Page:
Major League Baseball Figure. He was the mascot/batboy for the New York Yankees, serving in that capacity from 1921 to May of 1932 when he was involved in a serious car accident. Born an orphan with severe physical deformity (known then as having a "hunchback") in the Midwest, he served time with the Chicago White Sox and Brooklyn Dodgers before joining the Yankees, where he became a beloved figure in the clubhouse. He was known to take the team's losses as hard as the players, and was often seen crying in times of triumph and defeat. Yankee players would often rub the hump on his back for luck before they strolled to the plate. Bennett loved to have a good time when the team was on the road, where he often roomed with pitcher Urban Shocker. Not the most camera-friendly of people due to his hunchback condition, it was very rare that he posed for the camera with a smile on his face. After his accident, which resulted in a severely broken leg and other broken bones, doctors advised him not to go back on the field. The excruciating pain from his injuries caused him to suffer from severe depression, which led him to drink to ease the pain. His imbibing became excessively worse, eventually leading to his death at the age of 31. A landlady found his lifeless body amidst memorabilia that he had collected throughout the years. Yankees management paid for all funeral and burial expenses for 'Little Eddie' as he was laid to rest in St. Johns Cemetery in Queens. Newspaper reports of the day reported that no Yankees player attended his funeral, possibly due to being scattered across the country in the off-season. Officially, his cause of death was heart failure due to alcoholism.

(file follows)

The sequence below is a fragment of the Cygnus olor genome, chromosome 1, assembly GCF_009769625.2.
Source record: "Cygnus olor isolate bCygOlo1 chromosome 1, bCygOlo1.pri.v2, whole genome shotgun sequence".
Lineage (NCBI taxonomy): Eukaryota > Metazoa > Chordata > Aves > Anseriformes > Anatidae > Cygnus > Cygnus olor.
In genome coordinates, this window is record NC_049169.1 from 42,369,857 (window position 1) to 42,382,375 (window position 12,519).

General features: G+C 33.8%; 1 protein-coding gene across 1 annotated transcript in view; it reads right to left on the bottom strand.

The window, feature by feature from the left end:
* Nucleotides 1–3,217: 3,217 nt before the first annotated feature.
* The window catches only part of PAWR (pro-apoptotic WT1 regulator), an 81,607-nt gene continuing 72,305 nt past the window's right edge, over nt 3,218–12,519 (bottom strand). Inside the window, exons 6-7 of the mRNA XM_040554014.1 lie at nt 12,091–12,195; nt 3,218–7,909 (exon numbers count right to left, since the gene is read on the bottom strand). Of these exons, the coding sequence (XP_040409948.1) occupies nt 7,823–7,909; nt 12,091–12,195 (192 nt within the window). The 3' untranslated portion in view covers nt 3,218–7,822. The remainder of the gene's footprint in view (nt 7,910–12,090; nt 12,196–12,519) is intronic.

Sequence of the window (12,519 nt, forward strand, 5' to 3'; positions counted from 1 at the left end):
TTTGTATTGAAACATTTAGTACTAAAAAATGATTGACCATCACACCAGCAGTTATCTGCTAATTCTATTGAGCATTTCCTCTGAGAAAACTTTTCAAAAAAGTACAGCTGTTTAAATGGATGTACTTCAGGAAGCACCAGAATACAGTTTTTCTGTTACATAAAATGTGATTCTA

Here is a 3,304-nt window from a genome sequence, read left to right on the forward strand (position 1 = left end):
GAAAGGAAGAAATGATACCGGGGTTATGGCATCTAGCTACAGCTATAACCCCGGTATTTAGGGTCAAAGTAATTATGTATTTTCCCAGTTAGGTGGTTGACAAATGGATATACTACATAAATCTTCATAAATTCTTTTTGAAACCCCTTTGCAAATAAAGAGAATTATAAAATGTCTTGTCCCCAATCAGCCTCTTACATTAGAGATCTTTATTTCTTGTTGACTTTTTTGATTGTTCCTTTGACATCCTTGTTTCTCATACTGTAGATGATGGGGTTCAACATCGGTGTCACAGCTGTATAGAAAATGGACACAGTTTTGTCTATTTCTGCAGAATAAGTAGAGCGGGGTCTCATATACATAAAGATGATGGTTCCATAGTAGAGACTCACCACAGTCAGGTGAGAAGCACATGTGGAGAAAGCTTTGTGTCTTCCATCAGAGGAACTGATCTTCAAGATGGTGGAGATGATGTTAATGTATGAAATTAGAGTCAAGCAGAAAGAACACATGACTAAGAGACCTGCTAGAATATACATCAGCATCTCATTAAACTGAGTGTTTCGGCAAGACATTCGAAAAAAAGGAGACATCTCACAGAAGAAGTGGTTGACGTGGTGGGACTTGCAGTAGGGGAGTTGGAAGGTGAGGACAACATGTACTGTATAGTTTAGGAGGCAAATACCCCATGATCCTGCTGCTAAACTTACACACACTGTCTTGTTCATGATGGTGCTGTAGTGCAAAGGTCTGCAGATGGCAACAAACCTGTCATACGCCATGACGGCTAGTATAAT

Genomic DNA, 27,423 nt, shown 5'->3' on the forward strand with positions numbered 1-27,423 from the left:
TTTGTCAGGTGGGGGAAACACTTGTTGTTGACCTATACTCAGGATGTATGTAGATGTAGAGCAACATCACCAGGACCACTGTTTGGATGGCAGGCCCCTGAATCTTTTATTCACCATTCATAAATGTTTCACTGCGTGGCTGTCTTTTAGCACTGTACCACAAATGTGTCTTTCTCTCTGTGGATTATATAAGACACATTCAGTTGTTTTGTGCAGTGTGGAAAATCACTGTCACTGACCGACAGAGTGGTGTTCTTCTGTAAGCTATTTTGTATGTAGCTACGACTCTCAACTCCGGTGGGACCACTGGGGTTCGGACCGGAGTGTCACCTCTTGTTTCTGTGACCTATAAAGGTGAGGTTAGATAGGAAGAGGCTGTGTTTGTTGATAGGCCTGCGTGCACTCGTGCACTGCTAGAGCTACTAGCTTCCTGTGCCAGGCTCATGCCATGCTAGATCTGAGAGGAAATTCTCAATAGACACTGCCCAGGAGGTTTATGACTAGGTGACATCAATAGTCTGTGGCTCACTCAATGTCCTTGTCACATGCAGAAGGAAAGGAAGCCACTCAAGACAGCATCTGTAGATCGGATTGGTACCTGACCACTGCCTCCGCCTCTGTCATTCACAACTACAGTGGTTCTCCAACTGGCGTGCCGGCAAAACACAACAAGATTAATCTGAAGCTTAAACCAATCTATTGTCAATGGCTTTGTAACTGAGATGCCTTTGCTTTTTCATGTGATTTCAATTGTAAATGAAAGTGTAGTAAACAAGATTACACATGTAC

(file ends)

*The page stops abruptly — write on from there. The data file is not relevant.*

Bio by: Frank Russo
Edward Bennett 1903-1935
New York Yankees Mascot/Batboy, 1921-1932